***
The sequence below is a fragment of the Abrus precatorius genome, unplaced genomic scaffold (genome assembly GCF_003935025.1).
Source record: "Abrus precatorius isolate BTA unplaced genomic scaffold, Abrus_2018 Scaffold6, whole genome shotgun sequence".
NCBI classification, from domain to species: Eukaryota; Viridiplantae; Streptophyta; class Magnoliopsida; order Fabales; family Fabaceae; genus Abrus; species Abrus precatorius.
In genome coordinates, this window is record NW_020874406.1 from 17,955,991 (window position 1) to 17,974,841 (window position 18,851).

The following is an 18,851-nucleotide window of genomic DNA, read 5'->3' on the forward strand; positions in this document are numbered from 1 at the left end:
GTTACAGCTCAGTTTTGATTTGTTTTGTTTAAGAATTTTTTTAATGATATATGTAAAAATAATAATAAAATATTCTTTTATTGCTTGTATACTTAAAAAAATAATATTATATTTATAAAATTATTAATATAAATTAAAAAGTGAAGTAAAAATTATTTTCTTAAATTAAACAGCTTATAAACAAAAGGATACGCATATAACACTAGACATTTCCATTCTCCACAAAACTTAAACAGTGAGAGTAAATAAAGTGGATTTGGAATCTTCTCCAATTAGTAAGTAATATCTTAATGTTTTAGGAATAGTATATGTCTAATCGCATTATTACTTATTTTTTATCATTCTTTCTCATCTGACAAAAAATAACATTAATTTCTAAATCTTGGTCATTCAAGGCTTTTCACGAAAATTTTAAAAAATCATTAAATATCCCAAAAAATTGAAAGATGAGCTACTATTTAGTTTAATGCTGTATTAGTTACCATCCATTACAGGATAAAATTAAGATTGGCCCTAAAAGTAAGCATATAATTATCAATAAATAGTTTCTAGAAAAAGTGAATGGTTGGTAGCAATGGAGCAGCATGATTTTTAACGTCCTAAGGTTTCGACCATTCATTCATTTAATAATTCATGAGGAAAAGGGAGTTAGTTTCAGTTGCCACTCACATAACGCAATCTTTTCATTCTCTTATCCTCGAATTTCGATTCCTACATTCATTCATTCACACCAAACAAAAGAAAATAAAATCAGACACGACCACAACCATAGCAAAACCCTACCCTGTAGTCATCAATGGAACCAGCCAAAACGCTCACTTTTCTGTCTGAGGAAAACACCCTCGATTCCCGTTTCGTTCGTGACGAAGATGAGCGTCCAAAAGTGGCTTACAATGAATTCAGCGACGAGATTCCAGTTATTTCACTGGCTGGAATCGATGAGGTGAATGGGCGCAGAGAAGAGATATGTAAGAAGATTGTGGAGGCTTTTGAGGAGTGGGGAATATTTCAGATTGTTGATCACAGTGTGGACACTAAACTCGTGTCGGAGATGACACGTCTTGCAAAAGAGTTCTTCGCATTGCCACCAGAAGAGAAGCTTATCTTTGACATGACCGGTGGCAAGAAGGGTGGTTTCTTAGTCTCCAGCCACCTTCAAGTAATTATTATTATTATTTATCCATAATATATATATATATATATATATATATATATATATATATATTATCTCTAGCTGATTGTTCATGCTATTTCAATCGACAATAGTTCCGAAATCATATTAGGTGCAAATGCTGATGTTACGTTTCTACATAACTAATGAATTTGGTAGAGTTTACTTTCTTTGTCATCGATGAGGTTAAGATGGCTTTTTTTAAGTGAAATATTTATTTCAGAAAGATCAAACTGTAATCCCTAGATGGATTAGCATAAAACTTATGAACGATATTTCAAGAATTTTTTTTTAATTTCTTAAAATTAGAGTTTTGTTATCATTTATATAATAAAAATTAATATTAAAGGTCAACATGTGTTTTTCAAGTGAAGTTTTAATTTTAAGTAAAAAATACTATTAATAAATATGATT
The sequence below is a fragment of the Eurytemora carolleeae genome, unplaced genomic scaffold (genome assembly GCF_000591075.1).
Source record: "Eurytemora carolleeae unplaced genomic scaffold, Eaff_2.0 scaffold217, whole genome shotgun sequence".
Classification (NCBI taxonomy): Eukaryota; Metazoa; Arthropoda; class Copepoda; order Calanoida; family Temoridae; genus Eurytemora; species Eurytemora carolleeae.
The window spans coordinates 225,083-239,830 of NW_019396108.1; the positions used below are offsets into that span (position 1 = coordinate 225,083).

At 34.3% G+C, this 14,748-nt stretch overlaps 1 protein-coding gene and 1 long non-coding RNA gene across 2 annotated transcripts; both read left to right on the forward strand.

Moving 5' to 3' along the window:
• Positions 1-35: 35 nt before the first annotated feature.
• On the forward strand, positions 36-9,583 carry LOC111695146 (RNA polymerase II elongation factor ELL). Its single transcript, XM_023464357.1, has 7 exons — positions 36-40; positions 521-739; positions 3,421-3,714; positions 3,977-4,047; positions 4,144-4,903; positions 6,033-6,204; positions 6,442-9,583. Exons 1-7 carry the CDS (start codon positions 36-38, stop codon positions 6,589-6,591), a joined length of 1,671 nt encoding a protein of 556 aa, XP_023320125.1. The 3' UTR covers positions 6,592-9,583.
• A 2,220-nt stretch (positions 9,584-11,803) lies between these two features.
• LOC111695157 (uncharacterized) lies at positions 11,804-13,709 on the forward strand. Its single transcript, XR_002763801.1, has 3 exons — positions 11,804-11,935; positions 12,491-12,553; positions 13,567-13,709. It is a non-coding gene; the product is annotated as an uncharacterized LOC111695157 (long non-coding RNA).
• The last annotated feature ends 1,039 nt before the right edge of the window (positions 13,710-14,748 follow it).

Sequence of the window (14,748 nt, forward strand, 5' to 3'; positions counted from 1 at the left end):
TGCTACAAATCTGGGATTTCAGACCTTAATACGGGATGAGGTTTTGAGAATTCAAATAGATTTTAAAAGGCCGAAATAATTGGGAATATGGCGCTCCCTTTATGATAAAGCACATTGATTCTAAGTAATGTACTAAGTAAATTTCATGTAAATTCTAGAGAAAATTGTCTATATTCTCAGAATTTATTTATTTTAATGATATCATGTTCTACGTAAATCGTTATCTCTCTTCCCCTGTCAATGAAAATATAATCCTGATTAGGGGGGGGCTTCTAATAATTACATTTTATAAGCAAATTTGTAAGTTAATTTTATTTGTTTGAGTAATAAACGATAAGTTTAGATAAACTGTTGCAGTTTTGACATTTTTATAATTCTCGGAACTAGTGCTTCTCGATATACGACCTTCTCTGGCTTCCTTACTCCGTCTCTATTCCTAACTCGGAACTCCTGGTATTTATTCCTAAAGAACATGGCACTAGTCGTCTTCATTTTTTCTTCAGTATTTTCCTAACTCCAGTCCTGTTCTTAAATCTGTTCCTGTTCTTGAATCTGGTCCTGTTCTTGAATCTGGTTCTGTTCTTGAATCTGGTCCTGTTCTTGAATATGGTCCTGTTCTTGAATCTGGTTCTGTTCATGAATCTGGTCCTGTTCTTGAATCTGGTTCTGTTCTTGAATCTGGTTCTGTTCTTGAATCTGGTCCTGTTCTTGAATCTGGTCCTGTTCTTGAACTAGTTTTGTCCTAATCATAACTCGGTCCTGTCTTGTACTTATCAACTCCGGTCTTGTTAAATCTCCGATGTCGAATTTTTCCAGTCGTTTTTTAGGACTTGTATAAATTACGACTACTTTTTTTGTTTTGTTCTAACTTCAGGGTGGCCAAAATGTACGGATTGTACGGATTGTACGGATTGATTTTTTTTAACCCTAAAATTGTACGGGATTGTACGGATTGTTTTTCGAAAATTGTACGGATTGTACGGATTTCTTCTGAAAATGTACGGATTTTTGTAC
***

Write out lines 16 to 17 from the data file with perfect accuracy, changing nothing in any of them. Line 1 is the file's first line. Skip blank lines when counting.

• LOC111695157 (uncharacterized) lies at positions 11,804-13,709 on the forward strand. Its single transcript, XR_002763801.1, has 3 exons — positions 11,804-11,935; positions 12,491-12,553; positions 13,567-13,709. It is a non-coding gene; the product is annotated as an uncharacterized LOC111695157 (long non-coding RNA).
• The last annotated feature ends 1,039 nt before the right edge of the window (positions 13,710-14,748 follow it).